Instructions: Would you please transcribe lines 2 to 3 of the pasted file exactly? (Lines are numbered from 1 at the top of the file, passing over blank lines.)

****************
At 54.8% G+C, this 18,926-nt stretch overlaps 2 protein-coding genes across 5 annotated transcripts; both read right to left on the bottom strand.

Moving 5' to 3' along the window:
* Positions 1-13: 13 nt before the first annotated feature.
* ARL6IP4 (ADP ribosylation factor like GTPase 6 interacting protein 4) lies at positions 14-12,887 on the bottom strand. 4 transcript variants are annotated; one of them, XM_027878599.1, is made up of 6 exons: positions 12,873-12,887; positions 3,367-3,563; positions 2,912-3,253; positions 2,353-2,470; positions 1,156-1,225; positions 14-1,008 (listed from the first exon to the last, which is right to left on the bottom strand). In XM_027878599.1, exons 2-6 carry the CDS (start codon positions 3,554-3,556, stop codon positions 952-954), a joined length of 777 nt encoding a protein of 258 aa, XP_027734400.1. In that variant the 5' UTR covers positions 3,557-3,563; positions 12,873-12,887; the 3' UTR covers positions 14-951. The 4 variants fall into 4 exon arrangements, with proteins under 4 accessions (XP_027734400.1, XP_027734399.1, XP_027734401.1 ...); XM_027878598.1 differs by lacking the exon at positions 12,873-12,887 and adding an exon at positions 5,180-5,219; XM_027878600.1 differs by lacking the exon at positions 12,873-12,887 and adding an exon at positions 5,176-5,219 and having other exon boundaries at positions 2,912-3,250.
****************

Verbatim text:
Moving 5' to 3' along the window:
* Positions 1-13: 13 nt before the first annotated feature.